Tuesday, December 1, 2020 | 45 minutes | 10:00 GMT
The COVID-19 pandemic is deepening pre-existing inequalities, exposing vulnerabilities in social, political and economic systems and consequently amplifying the impacts of the pandemic. As seen during previous health crises, women are amongst the most negatively affected, especially in low-income countries. Nearly 60 percent of women around the world work in the informal economy, having less earnings and savings at their disposal, which increases their risk of remaining in or
falling into poverty. Due to the pandemic, not only are women losing paid employment, their unpaid care work duties have increased exponentially as a result of school closures and the increased needs of older people – both of which they are, due to social norms, expected to take care of to a greater extent than men.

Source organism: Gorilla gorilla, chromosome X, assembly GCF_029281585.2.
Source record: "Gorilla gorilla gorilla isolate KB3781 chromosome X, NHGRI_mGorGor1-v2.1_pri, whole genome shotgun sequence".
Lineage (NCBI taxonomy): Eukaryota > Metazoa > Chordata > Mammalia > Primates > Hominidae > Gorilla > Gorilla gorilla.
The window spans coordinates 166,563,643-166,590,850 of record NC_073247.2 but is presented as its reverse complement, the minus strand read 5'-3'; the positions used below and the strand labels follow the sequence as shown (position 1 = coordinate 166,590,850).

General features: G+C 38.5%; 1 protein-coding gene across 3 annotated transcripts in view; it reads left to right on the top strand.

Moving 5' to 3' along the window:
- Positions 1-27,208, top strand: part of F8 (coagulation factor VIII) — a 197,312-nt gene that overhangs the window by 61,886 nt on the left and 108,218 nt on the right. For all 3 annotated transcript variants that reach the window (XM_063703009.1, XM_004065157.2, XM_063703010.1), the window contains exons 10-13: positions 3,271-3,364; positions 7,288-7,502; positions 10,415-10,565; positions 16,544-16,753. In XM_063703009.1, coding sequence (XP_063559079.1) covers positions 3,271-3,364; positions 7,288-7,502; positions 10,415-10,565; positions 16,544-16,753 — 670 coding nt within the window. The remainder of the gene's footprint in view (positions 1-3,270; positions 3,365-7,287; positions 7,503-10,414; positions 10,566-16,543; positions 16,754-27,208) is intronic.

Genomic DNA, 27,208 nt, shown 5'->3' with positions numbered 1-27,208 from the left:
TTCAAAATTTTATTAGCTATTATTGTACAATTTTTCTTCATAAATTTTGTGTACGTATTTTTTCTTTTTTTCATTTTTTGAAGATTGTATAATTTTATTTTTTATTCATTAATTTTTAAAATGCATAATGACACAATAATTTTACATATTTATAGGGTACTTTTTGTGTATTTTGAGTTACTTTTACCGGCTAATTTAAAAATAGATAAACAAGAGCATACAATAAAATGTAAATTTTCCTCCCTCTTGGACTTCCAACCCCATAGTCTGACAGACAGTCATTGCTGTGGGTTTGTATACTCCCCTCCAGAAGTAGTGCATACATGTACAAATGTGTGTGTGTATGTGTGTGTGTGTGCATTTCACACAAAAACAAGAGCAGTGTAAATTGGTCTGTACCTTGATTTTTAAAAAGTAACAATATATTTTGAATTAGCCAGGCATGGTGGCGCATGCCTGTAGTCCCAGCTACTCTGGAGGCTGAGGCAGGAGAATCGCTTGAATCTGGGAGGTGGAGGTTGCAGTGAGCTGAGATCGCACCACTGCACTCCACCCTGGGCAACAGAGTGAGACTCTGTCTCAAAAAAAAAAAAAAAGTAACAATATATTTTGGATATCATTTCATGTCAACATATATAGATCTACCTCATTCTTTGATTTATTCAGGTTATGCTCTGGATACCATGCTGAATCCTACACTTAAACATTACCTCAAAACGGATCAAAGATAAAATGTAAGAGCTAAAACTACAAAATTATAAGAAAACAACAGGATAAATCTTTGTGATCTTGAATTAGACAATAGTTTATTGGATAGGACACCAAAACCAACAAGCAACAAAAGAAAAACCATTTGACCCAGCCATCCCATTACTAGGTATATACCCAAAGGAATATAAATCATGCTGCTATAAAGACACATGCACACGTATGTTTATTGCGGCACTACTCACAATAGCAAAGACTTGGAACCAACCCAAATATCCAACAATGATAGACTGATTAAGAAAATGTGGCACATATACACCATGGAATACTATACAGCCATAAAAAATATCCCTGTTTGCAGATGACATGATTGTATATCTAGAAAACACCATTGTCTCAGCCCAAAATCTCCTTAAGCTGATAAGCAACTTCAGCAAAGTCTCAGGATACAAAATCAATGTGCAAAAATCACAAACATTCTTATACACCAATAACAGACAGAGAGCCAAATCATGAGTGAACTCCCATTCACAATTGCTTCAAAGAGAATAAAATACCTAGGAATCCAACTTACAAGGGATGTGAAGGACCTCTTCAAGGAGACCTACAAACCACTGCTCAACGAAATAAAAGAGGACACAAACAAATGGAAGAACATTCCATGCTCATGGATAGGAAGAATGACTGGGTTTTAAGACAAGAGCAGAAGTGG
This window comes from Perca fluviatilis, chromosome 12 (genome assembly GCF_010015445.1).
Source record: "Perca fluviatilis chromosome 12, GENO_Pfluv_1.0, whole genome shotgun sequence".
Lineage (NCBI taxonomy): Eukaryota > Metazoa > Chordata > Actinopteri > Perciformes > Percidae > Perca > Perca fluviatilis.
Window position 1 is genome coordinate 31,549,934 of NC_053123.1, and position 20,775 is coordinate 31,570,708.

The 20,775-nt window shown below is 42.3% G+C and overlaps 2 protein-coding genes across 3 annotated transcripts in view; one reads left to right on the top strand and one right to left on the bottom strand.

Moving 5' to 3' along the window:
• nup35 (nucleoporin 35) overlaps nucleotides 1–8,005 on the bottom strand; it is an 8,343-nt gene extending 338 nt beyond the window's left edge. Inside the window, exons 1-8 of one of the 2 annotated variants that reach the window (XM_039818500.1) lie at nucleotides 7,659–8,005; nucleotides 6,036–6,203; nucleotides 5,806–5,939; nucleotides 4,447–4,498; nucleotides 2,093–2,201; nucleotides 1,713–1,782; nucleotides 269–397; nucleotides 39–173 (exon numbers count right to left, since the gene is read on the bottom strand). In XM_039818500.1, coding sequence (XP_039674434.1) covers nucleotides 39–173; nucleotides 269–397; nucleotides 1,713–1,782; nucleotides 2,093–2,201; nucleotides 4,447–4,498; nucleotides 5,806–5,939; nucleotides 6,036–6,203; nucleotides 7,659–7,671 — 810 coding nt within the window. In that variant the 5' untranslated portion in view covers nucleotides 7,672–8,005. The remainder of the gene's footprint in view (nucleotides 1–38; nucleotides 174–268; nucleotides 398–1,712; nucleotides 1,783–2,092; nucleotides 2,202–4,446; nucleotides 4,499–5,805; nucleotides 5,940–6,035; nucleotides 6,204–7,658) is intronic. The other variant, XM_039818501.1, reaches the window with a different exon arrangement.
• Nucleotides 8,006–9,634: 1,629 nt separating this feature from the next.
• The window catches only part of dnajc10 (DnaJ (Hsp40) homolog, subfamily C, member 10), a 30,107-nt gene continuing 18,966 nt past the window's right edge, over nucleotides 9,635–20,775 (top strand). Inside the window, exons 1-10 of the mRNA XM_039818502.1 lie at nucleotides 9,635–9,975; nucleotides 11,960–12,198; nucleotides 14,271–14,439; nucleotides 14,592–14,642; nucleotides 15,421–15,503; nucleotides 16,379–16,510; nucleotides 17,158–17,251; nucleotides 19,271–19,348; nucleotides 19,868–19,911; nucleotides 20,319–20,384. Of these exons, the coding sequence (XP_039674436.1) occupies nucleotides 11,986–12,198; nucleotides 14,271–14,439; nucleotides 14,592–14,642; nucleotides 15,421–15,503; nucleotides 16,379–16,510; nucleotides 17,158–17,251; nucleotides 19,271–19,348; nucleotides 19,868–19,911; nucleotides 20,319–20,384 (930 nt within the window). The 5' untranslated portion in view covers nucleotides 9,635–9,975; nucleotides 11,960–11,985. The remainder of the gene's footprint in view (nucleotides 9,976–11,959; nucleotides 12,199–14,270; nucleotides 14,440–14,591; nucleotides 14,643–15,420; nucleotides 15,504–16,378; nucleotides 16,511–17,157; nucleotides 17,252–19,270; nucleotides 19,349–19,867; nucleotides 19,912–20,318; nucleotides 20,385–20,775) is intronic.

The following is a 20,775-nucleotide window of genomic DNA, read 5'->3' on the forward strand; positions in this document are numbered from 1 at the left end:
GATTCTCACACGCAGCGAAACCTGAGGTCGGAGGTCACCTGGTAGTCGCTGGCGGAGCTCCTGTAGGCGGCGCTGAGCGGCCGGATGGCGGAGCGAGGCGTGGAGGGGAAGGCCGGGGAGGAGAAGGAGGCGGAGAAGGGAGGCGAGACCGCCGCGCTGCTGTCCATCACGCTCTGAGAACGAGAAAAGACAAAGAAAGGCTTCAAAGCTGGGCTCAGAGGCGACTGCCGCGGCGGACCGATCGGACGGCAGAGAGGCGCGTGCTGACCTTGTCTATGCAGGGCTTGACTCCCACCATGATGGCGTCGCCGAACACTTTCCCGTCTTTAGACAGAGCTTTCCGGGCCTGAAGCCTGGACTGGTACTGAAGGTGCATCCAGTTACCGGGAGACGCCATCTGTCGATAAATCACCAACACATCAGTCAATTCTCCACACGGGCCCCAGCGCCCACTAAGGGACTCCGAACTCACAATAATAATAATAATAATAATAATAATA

These inequalities could lead to the gender gap widening, and the devastating social and economic consequences of COVID-19 could reverse the progress that has been made on gender equality and women’s empowerment. In the light of this, António Guterres, UN Secretary General, i.e. through the “Women rise for all” initative and a dedicated policy brief, urged to put women’s leadership and contributions at the heart of resilience and recovery, starting with women as leaders, with equal representation and decision-making power.
To support these efforts, gender-responsive approaches like gender lens investing are essential in both the immediate response and longer-term recovery solutions for global challenges, such as the COVID-19 pandemic. They are crucial for mitigating disproportionately negative effects on women, as well as for increasing resilience to future shocks by supporting a more stable and inclsuive public and private sector, for the benefit of society as a whole.
The proposed session explores how gender lens investing contributes to building back better by applying a gender lens in the identification of long-term recovery solutions.